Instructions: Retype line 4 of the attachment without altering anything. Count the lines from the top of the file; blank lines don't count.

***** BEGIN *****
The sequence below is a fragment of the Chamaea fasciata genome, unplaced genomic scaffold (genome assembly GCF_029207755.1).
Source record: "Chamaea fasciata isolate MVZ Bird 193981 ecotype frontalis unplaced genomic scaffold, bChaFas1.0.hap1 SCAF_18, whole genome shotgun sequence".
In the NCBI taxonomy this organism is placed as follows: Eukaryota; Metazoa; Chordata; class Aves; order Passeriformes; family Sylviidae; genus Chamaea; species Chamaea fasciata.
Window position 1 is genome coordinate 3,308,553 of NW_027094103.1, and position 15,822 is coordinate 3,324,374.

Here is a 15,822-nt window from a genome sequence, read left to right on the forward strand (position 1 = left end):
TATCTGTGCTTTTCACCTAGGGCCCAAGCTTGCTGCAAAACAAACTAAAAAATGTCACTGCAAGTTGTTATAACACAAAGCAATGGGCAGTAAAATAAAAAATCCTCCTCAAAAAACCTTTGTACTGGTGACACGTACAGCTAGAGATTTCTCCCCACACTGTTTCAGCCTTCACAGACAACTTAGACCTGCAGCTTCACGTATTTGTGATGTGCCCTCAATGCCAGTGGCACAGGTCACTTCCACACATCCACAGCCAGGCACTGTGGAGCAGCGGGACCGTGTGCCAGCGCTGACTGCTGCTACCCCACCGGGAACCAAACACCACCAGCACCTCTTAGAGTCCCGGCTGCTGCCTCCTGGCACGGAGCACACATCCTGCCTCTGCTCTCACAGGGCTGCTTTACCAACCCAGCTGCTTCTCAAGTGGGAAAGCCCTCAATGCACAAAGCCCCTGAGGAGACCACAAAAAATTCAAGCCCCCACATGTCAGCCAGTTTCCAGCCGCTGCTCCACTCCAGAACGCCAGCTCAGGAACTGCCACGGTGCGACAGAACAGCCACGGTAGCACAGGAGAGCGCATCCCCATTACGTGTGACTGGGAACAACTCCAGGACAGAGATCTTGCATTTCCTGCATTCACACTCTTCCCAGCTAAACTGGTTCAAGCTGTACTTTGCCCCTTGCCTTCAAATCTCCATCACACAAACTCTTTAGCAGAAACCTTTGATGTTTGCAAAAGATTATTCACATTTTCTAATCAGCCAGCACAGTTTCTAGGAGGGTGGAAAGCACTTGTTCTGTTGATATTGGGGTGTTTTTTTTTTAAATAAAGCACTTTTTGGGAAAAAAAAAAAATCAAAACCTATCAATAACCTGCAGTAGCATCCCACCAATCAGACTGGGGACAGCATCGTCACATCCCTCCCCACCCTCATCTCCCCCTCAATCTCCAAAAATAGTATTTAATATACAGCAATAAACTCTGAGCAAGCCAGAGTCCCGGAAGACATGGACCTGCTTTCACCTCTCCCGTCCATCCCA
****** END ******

Window position 1 is genome coordinate 3,308,553 of NW_027094103.1, and position 15,822 is coordinate 3,324,374.